29. Huang H, Tseng C, Fan J, Yen D, Kao W, Chang S, et al. Alternations of heart rate variability at lower altitude in the predication of trekkers with acute mountain sickness at high altitude. Clin J Sport Med. 2010;20:58-63 pubmed publisher
    ..To determine the change and relationship of spectral components of heart rate variability (HRV) measurements in subjects with or without acute mountain sickness (AMS) at both low and high altitude...
  30. Naeije R. Physiological adaptation of the cardiovascular system to high altitude. Prog Cardiovasc Dis. 2010;52:456-66 pubmed publisher
    ..Altitude exposure carries no identified risk of myocardial ischemia in healthy subjects but has to be considered as a potential stress in patients with previous cardiovascular conditions...
  31. Gertsch J, Lipman G, Holck P, Merritt A, Mulcahy A, Fisher R, et al. Prospective, double-blind, randomized, placebo-controlled comparison of acetazolamide versus ibuprofen for prophylaxis against high altitude headache: the Headache Evaluation at Altitude Trial (HEAT). Wilderness Environ Med. 2010;21:236-43 pubmed publisher
    ..Toward this end, we initiated a prospective, double-blind, randomized, placebo-controlled trial in the Nepal Himalaya designed to compare the effectiveness of ibuprofen and acetazolamide for the prevention of HAH...
  32. Aggarwal S, Negi S, Jha P, Singh P, Stobdan T, Pasha M, et al. EGLN1 involvement in high-altitude adaptation revealed through genetic analysis of extreme constitution types defined in Ayurveda. Proc Natl Acad Sci U S A. 2010;107:18961-6 pubmed publisher
  33. Seth R, Adelman R. High-altitude retinopathy and optical coherence tomography findings. Semin Ophthalmol. 2010;25:13-5 pubmed publisher
    ..To report the case and OCT findings of a case of high altitude retinopathy (HAR)...
  34. Wu T, Ding S, Liu J, Jia J, Chai Z, Dai R, et al. Smoking, acute mountain sickness and altitude acclimatisation: a cohort study. Thorax. 2012;67:914-9 pubmed publisher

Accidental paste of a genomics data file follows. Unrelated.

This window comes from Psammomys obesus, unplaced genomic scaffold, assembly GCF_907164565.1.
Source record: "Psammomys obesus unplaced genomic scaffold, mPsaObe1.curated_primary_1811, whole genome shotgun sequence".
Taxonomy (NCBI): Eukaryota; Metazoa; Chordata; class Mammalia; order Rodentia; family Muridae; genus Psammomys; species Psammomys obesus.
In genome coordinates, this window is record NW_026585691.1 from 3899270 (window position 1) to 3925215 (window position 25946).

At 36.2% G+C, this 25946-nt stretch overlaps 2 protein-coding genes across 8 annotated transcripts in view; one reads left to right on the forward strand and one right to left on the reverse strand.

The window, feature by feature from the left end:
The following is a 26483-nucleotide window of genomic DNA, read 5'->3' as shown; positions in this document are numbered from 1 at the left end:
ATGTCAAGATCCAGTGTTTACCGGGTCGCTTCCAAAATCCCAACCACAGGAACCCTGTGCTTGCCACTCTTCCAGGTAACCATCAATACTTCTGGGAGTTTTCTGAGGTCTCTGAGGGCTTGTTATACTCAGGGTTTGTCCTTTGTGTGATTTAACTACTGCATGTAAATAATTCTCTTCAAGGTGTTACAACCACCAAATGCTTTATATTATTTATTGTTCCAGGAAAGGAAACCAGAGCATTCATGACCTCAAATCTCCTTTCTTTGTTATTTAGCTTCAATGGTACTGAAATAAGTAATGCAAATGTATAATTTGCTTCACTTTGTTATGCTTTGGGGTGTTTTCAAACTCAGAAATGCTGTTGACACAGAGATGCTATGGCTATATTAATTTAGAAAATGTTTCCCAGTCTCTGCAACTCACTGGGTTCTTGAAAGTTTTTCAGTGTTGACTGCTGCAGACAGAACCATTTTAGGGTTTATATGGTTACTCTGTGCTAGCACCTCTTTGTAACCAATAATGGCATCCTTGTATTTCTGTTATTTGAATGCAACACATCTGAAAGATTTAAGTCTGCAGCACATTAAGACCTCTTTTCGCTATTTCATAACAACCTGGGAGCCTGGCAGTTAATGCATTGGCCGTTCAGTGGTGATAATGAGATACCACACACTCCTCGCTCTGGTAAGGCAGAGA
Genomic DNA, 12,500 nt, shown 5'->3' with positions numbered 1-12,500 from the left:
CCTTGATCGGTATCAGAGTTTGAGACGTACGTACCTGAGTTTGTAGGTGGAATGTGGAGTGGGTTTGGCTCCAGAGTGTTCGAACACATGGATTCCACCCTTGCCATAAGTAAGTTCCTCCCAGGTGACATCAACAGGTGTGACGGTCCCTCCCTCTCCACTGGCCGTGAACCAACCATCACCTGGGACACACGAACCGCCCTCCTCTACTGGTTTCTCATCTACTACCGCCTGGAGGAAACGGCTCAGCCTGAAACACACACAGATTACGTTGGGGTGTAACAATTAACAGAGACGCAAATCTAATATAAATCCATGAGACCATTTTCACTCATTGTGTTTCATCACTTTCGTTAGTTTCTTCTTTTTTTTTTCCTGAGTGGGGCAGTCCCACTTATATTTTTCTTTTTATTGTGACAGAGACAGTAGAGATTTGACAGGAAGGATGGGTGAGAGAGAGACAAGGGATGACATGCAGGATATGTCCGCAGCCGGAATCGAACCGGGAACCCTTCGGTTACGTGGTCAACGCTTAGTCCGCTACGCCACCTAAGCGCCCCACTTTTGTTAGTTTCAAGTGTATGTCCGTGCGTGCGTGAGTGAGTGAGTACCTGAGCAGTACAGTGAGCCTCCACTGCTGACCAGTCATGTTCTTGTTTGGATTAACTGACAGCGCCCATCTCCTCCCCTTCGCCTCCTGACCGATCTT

..The relationship between cigarette smoking and acute mountain sickness (AMS) is not clear...
  35. Gertsch J, Corbett B, Holck P, Mulcahy A, Watts M, Stillwagon N, et al. Altitude Sickness in Climbers and Efficacy of NSAIDs Trial (ASCENT): randomized, controlled trial of ibuprofen versus placebo for prevention of altitude illness. Wilderness Environ Med. 2012;23:307-15 pubmed publisher
    ..To study the effectiveness of ibuprofen versus placebo in preventing acute mountain sickness (AMS) and high altitude headache (HAH)...
  36. Subudhi A, Panerai R, Roach R. Effects of hypobaric hypoxia on cerebral autoregulation. Stroke. 2010;41:641-6 pubmed publisher
    ..This investigation evaluated relationship between CA and AMS over 9 hours of hypobaric hypoxia...
  37. Wu T, Ding S, Liu J, Jia J, Chai Z, Dai R. Who are more at risk for acute mountain sickness: a prospective study in Qinghai-Tibet railroad construction workers on Mt. Tanggula. Chin Med J (Engl). 2012;125:1393-400 pubmed
    ..Tanggula during the construction of the Qinghai-Tibet railroad. This study explored the risk factors predisposing workers to developing AMS and attempted to develop more effective ways of preventing and treating AMS...
  38. Peng Y, Yang Z, Zhang H, Cui C, Qi X, Luo X, et al. Genetic variations in Tibetan populations and high-altitude adaptation at the Himalayas. Mol Biol Evol. 2011;28:1075-81 pubmed publisher
  39. Castellani J, Muza S, Cheuvront S, Sils I, Fulco C, Kenefick R, et al. Effect of hypohydration and altitude exposure on aerobic exercise performance and acute mountain sickness. J Appl Physiol (1985). 2010;109:1792-800 pubmed publisher
    ..07). In conclusion, hypohydration at 3,048 m 1) degrades aerobic performance in an additive manner with that induced by ALT; and 2) did not appear to increase the prevalence/severity of AMS symptoms...
  40. Karinen H, Peltonen J, Kahonen M, Tikkanen H. Prediction of acute mountain sickness by monitoring arterial oxygen saturation during ascent. High Alt Med Biol. 2010;11:325-32 pubmed publisher
    ..The results suggest that daily evaluation of Spo? during ascent both at rest and during exercise can help to identify a population that does well at altitude...
  41. Kayser B, Dumont L, Lysakowski C, Combescure C, Haller G, Tramer M. Reappraisal of acetazolamide for the prevention of acute mountain sickness: a systematic review and meta-analysis. High Alt Med Biol. 2012;13:82-92 pubmed publisher